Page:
Can God forgive this?

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Swastika tattoos, life sentences, depression, addiction, brokenness, tears, repentance, forgiveness, new life…

In prison ministry we see this play out…questions, doubts, and more about a genuine change in an offender’s life.  We witness the brokenness over their situation, over leaving their families behind, over their victims, over their sin.  We see them struggle with doubt, with fear over falling, with being loved, with being accepted.  But no matter the questions, the lack of courage, the unbelief…the answer is the same.  The hope of the Gospel.  The answer is Jesus.

And that’s what we bring them… in every service, every event, the name of Jesus is high and lifted up, proclaimed and exalted, offered…and sometimes received.

“Can God forgive this?”  This was a question posed by a young man after a service at Maryville Correctional Center.  He sat through the 2 hours of praise and worship, preaching, and testimony of a life changed in prison and still…he didn’t come forward to receive Christ at the invitation.  What was holding him back?  Doubt and fear that God would not accept or love or forgive a man like him.  The Holy Spirit worked that day and many came to receive the free gift of salvation…but this man, unaware that the Holy Spirit was drawing him to repentance waited until most everyone had left and we were packing up our equipment.  “Can God forgive this?”  These were the words uttered from Adam, a man with swastika tattoos and more on his neck, arms, and who knows where else.  James told Adam about Jesus, His sacrifice for ALL sins and led Adam to faith in Christ.  He looked like a thousand pounds had been lifted off his shoulders and with tears in his eyes and his hands held out in front of him looked upward with genuine thankfulness.  It was a sight to behold and one I will not forget.  True repentance, followed with real freedom, and a praise given to our King for His sweet hope, for salvation.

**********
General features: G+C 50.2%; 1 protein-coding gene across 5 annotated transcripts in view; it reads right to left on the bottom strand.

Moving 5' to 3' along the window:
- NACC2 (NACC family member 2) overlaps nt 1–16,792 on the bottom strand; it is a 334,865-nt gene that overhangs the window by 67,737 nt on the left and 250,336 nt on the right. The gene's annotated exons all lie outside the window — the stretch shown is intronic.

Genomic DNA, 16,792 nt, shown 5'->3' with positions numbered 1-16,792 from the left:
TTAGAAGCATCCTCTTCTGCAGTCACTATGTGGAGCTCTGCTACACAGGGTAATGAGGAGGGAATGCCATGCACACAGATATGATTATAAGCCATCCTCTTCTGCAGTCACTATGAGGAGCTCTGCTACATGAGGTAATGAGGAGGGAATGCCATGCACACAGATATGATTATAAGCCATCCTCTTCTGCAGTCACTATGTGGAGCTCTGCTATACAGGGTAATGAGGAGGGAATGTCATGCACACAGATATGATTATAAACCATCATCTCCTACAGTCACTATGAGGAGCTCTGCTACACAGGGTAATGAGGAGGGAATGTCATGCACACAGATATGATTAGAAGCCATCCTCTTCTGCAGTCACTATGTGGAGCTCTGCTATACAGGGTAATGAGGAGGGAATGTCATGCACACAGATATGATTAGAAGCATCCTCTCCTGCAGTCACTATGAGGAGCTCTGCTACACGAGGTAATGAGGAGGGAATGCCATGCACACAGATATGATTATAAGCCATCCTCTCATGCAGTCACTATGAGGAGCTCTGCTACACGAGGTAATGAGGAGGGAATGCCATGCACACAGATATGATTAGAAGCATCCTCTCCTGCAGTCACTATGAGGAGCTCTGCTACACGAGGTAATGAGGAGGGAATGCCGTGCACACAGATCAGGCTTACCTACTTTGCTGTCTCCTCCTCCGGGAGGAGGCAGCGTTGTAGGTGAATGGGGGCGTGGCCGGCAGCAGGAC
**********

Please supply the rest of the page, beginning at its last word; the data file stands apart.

We have encountered those who believe that most of what we do can only result in “jailhouse religion”.  And if it was indeed “we” who did anything it would result in that.  But God!  But God does the work, in us, through us, and in the lives of these men that we have the privilege to share Him with.  Can God forgive this?  Well…He forgave you didn’t he?  You are no better, I am no better, God is not a respecter of persons.  Thank goodness for that.

Sing for the King,

Christy

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